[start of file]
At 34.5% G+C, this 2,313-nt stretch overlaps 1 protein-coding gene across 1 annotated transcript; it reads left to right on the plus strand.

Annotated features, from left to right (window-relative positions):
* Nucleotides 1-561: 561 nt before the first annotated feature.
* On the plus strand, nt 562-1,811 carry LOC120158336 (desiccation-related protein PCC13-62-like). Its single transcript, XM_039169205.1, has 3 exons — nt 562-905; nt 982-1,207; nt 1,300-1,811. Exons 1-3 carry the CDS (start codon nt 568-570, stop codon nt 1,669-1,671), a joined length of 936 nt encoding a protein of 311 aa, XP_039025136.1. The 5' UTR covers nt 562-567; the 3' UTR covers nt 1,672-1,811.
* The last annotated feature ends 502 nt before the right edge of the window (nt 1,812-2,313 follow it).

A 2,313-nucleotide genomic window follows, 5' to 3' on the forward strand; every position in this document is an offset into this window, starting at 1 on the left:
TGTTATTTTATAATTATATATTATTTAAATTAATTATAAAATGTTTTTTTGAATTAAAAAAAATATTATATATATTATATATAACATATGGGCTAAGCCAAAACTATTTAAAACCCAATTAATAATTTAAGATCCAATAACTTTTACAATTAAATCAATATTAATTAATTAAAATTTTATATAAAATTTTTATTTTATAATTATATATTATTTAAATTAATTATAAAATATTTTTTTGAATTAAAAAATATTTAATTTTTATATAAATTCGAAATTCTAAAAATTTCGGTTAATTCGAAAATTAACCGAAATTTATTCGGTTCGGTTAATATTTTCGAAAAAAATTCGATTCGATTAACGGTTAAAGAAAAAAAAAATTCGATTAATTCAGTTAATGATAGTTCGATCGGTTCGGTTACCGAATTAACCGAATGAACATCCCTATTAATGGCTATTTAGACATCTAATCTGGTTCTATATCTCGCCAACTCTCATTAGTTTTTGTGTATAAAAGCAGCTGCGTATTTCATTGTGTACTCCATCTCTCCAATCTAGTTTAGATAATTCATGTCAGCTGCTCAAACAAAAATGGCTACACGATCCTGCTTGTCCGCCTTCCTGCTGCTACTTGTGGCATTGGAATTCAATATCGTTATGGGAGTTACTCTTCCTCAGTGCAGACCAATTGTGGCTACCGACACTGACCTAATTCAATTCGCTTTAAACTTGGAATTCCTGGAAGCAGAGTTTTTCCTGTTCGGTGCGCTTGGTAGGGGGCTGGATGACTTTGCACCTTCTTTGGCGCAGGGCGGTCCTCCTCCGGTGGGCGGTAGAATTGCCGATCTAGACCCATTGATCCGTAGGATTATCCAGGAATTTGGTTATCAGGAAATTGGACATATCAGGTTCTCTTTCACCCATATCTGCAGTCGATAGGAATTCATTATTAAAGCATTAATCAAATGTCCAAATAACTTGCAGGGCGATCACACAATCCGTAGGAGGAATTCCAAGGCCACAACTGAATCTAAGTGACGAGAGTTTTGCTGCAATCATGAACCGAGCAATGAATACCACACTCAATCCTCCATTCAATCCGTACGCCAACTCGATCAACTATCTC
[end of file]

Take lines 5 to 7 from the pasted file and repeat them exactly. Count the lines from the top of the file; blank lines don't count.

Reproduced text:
* The last annotated feature ends 502 nt before the right edge of the window (nt 1,812-2,313 follow it).

A 2,313-nucleotide genomic window follows, 5' to 3' on the forward strand; every position in this document is an offset into this window, starting at 1 on the left:
TGTTATTTTATAATTATATATTATTTAAATTAATTATAAAATGTTTTTTTGAATTAAAAAAAATATTATATATATTATATATAACATATGGGCTAAGCCAAAACTATTTAAAACCCAATTAATAATTTAAGATCCAATAACTTTTACAATTAAATCAATATTAATTAATTAAAATTTTATATAAAATTTTTATTTTATAATTATATATTATTTAAATTAATTATAAAATATTTTTTTGAATTAAAAAATATTTAATTTTTATATAAATTCGAAATTCTAAAAATTTCGGTTAATTCGAAAATTAACCGAAATTTATTCGGTTCGGTTAATATTTTCGAAAAAAATTCGATTCGATTAACGGTTAAAGAAAAAAAAAATTCGATTAATTCAGTTAATGATAGTTCGATCGGTTCGGTTACCGAATTAACCGAATGAACATCCCTATTAATGGCTATTTAGACATCTAATCTGGTTCTATATCTCGCCAACTCTCATTAGTTTTTGTGTATAAAAGCAGCTGCGTATTTCATTGTGTACTCCATCTCTCCAATCTAGTTTAGATAATTCATGTCAGCTGCTCAAACAAAAATGGCTACACGATCCTGCTTGTCCGCCTTCCTGCTGCTACTTGTGGCATTGGAATTCAATATCGTTATGGGAGTTACTCTTCCTCAGTGCAGACCAATTGTGGCTACCGACACTGACCTAATTCAATTCGCTTTAAACTTGGAATTCCTGGAAGCAGAGTTTTTCCTGTTCGGTGCGCTTGGTAGGGGGCTGGATGACTTTGCACCTTCTTTGGCGCAGGGCGGTCCTCCTCCGGTGGGCGGTAGAATTGCCGATCTAGACCCATTGATCCGTAGGATTATCCAGGAATTTGGTTATCAGGAAATTGGACATATCAGGTTCTCTTTCACCCATATCTGCAGTCGATAGGAATTCATTATTAAAGCATTAATCAAATGTCCAAATAACTTGCAGGGCGATCACACAATCCGTAGGAGGAATTCCAAGGCCACAACTGAATCTAAGTGACGAGAGTTTTGCTGCAATCATGAACCGAGCAATGAATACCACACTCAATCCTCCATTCAATCCGTACGCCAACTCGATCAACTATCTC